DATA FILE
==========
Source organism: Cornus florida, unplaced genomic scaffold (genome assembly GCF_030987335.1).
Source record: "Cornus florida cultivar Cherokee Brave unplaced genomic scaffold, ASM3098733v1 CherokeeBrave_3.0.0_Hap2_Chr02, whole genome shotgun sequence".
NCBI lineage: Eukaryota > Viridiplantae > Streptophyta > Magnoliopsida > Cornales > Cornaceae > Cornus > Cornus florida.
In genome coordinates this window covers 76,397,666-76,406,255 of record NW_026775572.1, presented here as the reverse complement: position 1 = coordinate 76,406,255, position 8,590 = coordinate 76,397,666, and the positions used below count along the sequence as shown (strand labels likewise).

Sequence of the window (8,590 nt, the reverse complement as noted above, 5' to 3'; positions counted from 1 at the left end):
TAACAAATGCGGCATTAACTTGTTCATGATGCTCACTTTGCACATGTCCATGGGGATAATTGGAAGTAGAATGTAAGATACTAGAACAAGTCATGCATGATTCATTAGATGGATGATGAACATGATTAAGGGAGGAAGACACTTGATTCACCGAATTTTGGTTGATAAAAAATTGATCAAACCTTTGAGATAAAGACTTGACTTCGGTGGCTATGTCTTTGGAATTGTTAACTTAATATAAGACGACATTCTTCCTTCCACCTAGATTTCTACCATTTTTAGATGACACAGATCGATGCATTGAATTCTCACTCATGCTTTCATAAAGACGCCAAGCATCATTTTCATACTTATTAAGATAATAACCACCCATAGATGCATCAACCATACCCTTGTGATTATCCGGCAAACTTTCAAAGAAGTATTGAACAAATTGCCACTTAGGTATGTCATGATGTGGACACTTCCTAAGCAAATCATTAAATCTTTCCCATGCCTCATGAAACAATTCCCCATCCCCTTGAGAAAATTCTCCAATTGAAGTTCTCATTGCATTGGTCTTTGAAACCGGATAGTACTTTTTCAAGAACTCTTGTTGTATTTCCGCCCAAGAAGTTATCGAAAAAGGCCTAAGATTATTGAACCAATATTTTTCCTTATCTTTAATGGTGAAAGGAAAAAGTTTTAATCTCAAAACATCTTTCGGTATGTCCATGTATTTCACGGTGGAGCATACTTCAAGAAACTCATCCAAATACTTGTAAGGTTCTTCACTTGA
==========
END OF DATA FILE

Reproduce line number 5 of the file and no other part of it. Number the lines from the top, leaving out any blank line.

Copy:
Sequence of the window (8,590 nt, the reverse complement as noted above, 5' to 3'; positions counted from 1 at the left end):